Still, it may be some time before algorithms are able to generate truly unique ideas; when the first consistent creative writing algorithms emerge (and they will almost certainly emerge soon), they’ll likely focus on conjuring ideas generated from a pool of previously successful works. In other words, they’ll be better at mimicking existing good ideas than they are at coming up with new ones.
Human Emotions and Subjective Perspectives
One of the crucial obstacles standing in the way of AI writing algorithms is finding a way to gain the power of human emotions, opinions, and subjective experiences. There are some reasons to believe this is achievable; for example, are able to detect changes in human emotions based on the vocabulary and tone of an interaction. Other chatbots are developed for therapeutic purposes, and can effectively imitate certain human emotions. It may only be a matter of time before these concepts are better integrated into writing algorithms.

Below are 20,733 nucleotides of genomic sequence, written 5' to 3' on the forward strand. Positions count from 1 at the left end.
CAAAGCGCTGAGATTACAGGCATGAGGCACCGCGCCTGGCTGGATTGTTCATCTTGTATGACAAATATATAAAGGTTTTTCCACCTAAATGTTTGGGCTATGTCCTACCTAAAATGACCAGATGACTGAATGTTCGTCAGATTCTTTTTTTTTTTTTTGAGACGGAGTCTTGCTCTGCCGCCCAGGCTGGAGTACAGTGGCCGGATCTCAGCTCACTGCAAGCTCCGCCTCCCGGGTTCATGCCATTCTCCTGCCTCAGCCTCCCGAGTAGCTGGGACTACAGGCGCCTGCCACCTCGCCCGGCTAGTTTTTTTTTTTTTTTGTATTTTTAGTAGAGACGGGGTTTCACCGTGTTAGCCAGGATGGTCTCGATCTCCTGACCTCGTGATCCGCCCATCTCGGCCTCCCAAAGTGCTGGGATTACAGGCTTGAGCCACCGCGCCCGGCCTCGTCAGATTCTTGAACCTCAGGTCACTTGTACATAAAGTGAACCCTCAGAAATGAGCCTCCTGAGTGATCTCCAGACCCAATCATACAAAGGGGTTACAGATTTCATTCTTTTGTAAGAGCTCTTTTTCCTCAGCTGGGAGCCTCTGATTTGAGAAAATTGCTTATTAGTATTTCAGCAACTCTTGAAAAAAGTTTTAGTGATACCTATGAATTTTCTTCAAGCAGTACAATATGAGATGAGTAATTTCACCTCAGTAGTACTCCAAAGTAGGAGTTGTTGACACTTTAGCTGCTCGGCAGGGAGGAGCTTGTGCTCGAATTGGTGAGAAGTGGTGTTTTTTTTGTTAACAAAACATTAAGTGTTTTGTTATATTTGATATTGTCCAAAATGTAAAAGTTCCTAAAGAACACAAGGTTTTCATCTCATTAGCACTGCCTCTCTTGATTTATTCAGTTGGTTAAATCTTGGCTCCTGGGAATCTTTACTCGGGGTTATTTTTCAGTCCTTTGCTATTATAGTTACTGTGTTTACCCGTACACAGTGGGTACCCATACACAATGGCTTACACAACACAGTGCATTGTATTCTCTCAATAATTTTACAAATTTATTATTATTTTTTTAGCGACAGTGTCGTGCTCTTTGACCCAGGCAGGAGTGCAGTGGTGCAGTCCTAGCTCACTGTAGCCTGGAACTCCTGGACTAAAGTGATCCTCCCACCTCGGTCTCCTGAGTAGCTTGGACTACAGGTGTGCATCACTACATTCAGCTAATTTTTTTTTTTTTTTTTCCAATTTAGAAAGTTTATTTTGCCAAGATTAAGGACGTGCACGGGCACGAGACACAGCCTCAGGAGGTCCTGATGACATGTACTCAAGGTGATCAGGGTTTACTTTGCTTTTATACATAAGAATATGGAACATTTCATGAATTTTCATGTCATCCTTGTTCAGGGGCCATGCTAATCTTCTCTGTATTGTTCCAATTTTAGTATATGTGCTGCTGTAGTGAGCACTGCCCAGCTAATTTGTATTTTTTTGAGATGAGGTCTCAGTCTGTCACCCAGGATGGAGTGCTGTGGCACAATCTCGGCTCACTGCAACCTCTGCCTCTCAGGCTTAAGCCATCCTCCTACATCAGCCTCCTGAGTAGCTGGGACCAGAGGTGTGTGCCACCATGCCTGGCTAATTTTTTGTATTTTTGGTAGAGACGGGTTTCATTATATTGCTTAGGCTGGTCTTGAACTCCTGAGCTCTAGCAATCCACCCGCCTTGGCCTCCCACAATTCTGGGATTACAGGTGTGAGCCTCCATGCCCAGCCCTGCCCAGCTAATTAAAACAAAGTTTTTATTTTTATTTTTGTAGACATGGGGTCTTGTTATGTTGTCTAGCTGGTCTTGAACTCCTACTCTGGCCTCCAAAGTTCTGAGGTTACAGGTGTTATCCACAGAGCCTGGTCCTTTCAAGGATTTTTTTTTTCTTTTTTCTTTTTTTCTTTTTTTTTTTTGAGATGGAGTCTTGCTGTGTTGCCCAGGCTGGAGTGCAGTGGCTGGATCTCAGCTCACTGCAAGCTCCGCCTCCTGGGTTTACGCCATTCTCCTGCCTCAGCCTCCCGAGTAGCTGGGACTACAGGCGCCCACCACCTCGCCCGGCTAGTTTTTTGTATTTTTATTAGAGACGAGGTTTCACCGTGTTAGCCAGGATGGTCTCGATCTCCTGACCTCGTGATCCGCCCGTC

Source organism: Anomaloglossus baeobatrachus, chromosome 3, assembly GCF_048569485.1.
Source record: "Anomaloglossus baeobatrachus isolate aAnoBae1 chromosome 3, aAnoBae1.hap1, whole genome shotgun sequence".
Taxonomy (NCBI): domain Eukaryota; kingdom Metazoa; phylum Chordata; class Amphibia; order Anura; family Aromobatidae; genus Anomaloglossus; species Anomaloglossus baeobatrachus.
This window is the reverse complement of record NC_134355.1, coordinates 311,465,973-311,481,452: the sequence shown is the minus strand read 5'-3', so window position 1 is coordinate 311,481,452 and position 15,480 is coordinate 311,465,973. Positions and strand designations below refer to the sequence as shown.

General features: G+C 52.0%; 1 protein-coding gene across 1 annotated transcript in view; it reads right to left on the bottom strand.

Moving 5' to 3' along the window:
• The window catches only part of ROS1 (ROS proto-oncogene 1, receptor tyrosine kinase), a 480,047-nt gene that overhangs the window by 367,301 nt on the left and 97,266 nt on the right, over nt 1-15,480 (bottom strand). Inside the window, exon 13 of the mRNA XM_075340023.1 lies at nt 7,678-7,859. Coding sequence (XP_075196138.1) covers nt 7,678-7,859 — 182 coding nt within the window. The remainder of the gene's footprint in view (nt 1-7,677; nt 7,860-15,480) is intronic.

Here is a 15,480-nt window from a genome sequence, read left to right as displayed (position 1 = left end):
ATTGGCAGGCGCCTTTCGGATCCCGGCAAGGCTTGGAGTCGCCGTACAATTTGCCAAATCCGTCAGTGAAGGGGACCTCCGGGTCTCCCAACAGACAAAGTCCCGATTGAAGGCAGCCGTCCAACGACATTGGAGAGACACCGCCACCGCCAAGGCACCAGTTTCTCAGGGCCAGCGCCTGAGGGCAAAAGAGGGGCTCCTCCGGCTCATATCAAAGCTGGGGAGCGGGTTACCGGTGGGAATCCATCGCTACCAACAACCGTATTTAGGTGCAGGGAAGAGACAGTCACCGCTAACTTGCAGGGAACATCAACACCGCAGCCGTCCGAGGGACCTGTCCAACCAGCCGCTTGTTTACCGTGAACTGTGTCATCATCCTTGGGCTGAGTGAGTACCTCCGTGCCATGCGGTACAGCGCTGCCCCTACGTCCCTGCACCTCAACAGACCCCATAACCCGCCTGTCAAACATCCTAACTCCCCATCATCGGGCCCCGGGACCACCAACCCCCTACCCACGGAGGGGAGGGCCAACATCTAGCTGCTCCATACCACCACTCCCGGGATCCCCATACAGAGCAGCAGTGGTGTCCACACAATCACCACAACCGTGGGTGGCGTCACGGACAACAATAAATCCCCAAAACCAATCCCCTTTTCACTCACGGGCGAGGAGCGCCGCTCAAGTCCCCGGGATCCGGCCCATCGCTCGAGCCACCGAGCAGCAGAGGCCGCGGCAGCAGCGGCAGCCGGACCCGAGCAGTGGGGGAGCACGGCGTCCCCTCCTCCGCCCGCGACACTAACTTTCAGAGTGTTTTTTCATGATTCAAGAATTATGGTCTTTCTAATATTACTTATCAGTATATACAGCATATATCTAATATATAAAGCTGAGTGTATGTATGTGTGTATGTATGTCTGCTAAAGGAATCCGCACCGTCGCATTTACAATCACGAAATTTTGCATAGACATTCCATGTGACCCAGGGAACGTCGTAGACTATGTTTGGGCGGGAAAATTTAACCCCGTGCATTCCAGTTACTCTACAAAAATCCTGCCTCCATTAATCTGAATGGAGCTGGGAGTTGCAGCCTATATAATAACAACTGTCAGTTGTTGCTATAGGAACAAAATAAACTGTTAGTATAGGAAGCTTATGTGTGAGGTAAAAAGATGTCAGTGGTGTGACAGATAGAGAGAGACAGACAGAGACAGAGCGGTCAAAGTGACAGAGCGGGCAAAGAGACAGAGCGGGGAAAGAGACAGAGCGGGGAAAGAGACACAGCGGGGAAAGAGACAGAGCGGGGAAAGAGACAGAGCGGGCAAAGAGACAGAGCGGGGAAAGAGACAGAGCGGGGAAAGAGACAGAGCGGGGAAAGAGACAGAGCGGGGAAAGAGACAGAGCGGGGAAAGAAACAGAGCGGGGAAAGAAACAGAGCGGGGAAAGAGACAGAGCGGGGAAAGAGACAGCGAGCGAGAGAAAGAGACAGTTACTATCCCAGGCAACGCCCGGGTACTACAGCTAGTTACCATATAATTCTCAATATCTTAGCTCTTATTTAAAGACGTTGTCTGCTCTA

The Ongoing Evolution of AI
It’s hard to tell where the future of AI-based writing is headed. Currently, algorithms are quite capable of writing articles that are indistinguishable from human writing efforts, given subject matter that’s sufficiently simple and easy to understand. In the near future, algorithms may be harnessed to make advancements in online marketing, journalism, and even creative writing. However, for the foreseeable future, AI-based writing algorithms will still have shortcomings, based on their inability to replicate human emotions, their limited capacity in handling complex topics, and their lack of “natural” creativity.